I'll accept that, yes.

0:21:100:21:11

Anatolia is the name I was looking for for the peninsula.

0:21:110:21:15

Tocharian A and B are attested by Buddhist texts

0:21:150:21:18

from the first millennium of the common era.

0:21:180:21:21

They were spoken in the Tarim Basin in which present-day country?

0:21:210:21:26

Tarim Basin...

0:21:260:21:27

Buddhist, so it's going to be...

0:21:270:21:29

-India?

-Could be.

0:21:290:21:32

India?

0:21:320:21:33

No, they were in China.

0:21:330:21:35

Sabine, Oscan and Volscian are extinct languages

0:21:350:21:39

of which present-day European country?

0:21:390:21:42

-Italy?

-Do you reckon?

-Mm, I don't know, I'm just going with Sabine.

0:21:420:21:45

-As in, Rape Of The Sabine Women?

-Well, that's all I'm going with!

0:21:450:21:48

Italy?

0:21:480:21:49

It is Italy, yes. We're going to take the second picture round now.

0:21:490:21:52

For your picture starter, you're going to see a still from a film.

0:21:520:21:55

For ten points, I want you to identify the name of the film

0:21:550:21:58

and the actor on the right who also directed it.

0:21:580:22:01

Unforgiven and Clint Eastwood.

0:22:040:22:06

Correct.

0:22:060:22:07

APPLAUSE

0:22:070:22:08

So, he directed and starred in Unforgiven.

0:22:100:22:13

Your bonuses are stills from three more films whose directors

0:22:130:22:16

also acted in them.

0:22:160:22:17

Each film is preserved in the National Film Registry

0:22:170:22:20

of the US Library Of Congress.

0:22:200:22:22

Firstly, I want the full four-word title of this film

0:22:220:22:25

and its director, seen here on the left.

0:22:250:22:28

This Is Spinal Tap and Rob Reiner.

0:22:300:22:32

This Is Spinal Tap, Rob Reiner?

0:22:320:22:35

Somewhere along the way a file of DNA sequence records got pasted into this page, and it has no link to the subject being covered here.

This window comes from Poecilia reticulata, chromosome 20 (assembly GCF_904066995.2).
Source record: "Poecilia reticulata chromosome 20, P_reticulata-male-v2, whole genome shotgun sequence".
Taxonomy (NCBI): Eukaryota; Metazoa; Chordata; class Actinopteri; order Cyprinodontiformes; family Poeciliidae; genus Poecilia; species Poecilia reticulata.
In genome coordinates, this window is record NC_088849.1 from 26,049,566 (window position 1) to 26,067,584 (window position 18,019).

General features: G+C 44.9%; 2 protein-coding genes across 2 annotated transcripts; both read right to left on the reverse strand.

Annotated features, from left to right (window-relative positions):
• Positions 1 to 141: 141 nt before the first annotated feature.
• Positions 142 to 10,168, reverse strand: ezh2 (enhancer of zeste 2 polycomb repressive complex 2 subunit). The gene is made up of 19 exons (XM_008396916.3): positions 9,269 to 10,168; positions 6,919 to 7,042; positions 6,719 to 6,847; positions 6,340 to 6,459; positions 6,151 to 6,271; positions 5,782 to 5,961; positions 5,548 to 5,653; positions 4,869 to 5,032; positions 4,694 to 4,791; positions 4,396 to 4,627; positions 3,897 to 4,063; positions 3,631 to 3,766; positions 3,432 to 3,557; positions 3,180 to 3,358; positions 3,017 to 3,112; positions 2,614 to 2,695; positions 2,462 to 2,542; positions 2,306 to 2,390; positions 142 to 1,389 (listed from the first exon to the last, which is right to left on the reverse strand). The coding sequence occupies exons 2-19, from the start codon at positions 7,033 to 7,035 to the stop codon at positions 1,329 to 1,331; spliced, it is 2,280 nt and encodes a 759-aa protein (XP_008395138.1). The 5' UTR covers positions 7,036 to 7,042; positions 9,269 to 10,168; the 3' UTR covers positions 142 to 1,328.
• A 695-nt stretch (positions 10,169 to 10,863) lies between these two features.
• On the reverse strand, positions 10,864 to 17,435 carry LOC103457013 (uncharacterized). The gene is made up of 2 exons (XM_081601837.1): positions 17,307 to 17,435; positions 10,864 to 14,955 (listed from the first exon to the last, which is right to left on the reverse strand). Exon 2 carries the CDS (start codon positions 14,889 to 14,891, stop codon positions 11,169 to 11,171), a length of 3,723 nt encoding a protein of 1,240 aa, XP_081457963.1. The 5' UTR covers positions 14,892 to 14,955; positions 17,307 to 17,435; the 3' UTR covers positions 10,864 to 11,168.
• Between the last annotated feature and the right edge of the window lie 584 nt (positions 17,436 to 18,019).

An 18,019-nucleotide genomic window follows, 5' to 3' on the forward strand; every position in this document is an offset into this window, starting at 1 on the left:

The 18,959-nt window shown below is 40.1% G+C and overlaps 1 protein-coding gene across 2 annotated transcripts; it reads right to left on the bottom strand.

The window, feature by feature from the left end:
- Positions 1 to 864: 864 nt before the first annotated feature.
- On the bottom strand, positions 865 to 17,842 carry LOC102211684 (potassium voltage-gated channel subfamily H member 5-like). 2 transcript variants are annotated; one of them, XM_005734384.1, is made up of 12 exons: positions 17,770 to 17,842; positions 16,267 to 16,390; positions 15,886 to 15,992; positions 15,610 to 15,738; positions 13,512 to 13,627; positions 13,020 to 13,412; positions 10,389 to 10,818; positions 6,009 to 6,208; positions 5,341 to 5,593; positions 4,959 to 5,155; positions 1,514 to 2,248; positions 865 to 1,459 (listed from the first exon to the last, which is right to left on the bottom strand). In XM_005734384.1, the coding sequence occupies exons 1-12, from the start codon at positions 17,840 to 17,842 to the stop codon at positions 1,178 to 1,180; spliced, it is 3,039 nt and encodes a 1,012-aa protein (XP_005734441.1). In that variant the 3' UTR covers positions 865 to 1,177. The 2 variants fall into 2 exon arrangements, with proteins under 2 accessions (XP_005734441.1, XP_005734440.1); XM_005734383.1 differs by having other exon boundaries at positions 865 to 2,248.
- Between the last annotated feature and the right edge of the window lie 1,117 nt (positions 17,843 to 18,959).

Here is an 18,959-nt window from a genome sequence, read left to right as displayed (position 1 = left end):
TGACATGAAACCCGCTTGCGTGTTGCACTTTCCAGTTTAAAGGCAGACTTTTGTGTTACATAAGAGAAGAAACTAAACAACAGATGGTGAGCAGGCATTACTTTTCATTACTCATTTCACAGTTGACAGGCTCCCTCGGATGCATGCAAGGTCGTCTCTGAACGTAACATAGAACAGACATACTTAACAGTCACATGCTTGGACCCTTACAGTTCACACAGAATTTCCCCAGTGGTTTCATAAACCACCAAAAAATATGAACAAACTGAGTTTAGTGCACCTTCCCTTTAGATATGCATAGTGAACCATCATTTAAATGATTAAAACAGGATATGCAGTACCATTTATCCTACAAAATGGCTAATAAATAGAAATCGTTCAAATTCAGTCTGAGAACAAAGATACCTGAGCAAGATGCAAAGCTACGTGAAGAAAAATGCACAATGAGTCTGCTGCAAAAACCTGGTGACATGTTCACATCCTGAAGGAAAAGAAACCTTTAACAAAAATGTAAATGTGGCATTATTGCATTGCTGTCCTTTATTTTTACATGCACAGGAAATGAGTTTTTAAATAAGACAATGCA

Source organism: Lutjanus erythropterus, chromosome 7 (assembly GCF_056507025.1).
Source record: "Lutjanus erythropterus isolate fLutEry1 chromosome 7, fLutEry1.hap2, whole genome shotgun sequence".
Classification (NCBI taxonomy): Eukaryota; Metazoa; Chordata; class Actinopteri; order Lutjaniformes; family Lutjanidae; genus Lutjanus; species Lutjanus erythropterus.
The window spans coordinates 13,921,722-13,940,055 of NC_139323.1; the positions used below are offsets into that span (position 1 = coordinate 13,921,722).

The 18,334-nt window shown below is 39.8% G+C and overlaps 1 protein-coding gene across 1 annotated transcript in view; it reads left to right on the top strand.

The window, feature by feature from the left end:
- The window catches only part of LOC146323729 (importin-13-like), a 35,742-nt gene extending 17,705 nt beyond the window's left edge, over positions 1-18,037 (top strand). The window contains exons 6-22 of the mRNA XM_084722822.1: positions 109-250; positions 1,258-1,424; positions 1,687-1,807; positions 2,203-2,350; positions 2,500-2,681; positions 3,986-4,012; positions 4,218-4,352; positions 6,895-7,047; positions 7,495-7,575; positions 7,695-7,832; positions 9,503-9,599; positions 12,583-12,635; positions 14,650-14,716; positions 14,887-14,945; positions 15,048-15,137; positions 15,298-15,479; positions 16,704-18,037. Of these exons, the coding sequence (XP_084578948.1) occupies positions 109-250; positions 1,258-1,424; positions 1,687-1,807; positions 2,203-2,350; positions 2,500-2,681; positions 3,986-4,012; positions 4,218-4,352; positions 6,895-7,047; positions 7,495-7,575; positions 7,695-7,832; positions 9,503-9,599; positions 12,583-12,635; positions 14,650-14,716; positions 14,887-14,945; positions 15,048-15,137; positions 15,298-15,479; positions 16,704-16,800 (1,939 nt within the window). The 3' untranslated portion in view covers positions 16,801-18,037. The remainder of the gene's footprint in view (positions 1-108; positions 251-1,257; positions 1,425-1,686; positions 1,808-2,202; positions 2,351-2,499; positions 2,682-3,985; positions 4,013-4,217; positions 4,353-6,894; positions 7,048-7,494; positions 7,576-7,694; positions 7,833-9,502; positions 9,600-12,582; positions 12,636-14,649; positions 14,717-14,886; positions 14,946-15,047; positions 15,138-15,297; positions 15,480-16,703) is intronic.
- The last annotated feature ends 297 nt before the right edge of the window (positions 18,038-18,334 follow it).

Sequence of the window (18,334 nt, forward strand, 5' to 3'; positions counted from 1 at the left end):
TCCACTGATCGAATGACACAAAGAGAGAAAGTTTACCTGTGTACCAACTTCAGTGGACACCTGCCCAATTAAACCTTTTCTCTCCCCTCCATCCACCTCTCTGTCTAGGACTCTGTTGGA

Correct. Secondly, again, the title of the film

0:22:350:22:38

and the name of the actor and director.

0:22:380:22:41

Uh, is that Easy Rider?

0:22:430:22:46

-Dennis Hopper?

-Did he direct that?

0:22:460:22:48

-Possibly.

-OK.

0:22:480:22:49

Easy Rider and Dennis Hopper?

0:22:490:22:52

Correct. And, finally, title and actor-director again.

0:22:520:22:56

Modern Times and Charlie Chaplin.

0:22:560:22:58

Modern Times and Charlie Chaplin?

0:22:580:23:00

Correct. Ten points for this.

0:23:000:23:02

APPLAUSE

0:23:020:23:04

In English grammar, opinion, size, age, shape, colour,

0:23:040:23:07

origin and material

0:23:070:23:09

is the most usual order of what...?

0:23:090:23:12

Adjectives?

0:23:120:23:13

Adjectives is correct, yes.

0:23:130:23:15

APPLAUSE

0:23:150:23:17

Right, you get a set of bonuses

0:23:170:23:19

on the Messner version of the Seven Summits.

0:23:190:23:22

That is, the highest mountains on each continent.

0:23:220:23:24

In each case, name the peak from its geographical coordinates.

0:23:240:23:28

Firstly, 63.07 degrees north,

0:23:280:23:32

151 degrees west.

0:23:320:23:35

So, it's... Asia? In Asia?

0:23:350:23:37

Is that not Everest, then?

0:23:370:23:39

Everest?

0:23:390:23:40

No, that's Denali, McKinley in North America.

0:23:400:23:44

Secondly, 43.35 degrees north,

0:23:440:23:47

42.45 degrees east.

0:23:470:23:50

Would that be Europe or Asia?

0:23:500:23:52

God knows!

0:23:520:23:54

-Shall we try...

-Everest, I mean...

0:23:540:23:55

-Is this...

-Hmm?

-Is this Europe?

0:23:550:23:59

-So, Mont Blanc?

-No, no, no.

-What am I saying?

-Just...Everest?

0:23:590:24:02

Everest?

0:24:020:24:03

No, it's Elbrus, Europe.

0:24:030:24:05

And finally, 78.53 degrees south,

0:24:050:24:09

85.62 degrees west.

0:24:090:24:11

Is that Aconcagua?

0:24:110:24:13

..South America, so Aconcagua?

0:24:130:24:15

Aconcagua?

0:24:150:24:17

No, that's the Vinson Massif in Antarctica.

0:24:170:24:19

There are 3.5 minutes to go and there's ten points for this.

0:24:190:24:22

The history of King Richard III was written in the 1510s

0:24:220:24:25

by which statesman?

0:24:250:24:27

From 1518, he served on Henry VIII's Privy Council,

0:24:270:24:30

and later became Lord Chancellor.

0:24:300:24:33

Thomas Cromwell?

0:24:350:24:37

No, anyone like to buzz from Emmanuel?

0:24:370:24:39

Francis Bacon?

0:24:410:24:42

No, it was Sir Thomas More.

0:24:420:24:44

Ten points for this starter question.

0:24:440:24:46

Talas, Jalal, Abad, Osh and Batken

0:24:460:24:49

are among the oblast, or administrative regions,

0:24:490:24:51

of which central Asian country?

0:24:510:24:54

Kyrgyzstan?

0:24:540:24:55

Kyrgyzstan is correct.

0:24:550:24:56

APPLAUSE

0:24:560:24:59

You get three bonuses on helium.

0:24:590:25:00

"The helium capital of the world" is an epithet